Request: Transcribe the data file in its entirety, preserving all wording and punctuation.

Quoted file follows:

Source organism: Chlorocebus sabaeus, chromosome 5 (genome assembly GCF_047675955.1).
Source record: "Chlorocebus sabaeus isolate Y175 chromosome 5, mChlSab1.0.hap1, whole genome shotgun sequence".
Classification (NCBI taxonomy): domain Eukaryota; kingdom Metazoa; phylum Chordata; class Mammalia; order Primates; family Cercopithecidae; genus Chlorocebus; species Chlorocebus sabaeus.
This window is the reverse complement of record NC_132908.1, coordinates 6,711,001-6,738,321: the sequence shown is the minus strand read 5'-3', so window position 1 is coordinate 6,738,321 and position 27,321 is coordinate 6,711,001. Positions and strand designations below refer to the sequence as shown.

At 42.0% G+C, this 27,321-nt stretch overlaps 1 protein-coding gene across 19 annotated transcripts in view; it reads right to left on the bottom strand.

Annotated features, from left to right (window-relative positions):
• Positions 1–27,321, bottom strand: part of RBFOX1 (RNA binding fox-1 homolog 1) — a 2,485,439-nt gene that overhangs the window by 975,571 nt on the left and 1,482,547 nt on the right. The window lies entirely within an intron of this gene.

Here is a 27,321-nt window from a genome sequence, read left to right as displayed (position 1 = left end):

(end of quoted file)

Source organism: Chlorocebus sabaeus, chromosome 5 (genome assembly GCF_047675955.1).
Source record: "Chlorocebus sabaeus isolate Y175 chromosome 5, mChlSab1.0.hap1, whole genome shotgun sequence".
Classification (NCBI taxonomy): domain Eukaryota; kingdom Metazoa; phylum Chordata; class Mammalia; order Primates; family Cercopithecidae; genus Chlorocebus; species Chlorocebus sabaeus.
This window is the reverse complement of record NC_132908.1, coordinates 6,711,001-6,738,321: the sequence shown is the minus strand read 5'-3', so window position 1 is coordinate 6,738,321 and position 27,321 is coordinate 6,711,001. Positions and strand designations below refer to the sequence as shown.

At 42.0% G+C, this 27,321-nt stretch overlaps 1 protein-coding gene across 19 annotated transcripts in view; it reads right to left on the bottom strand.

Annotated features, from left to right (window-relative positions):
• Positions 1–27,321, bottom strand: part of RBFOX1 (RNA binding fox-1 homolog 1) — a 2,485,439-nt gene that overhangs the window by 975,571 nt on the left and 1,482,547 nt on the right. The window lies entirely within an intron of this gene.

Here is a 27,321-nt window from a genome sequence, read left to right as displayed (position 1 = left end):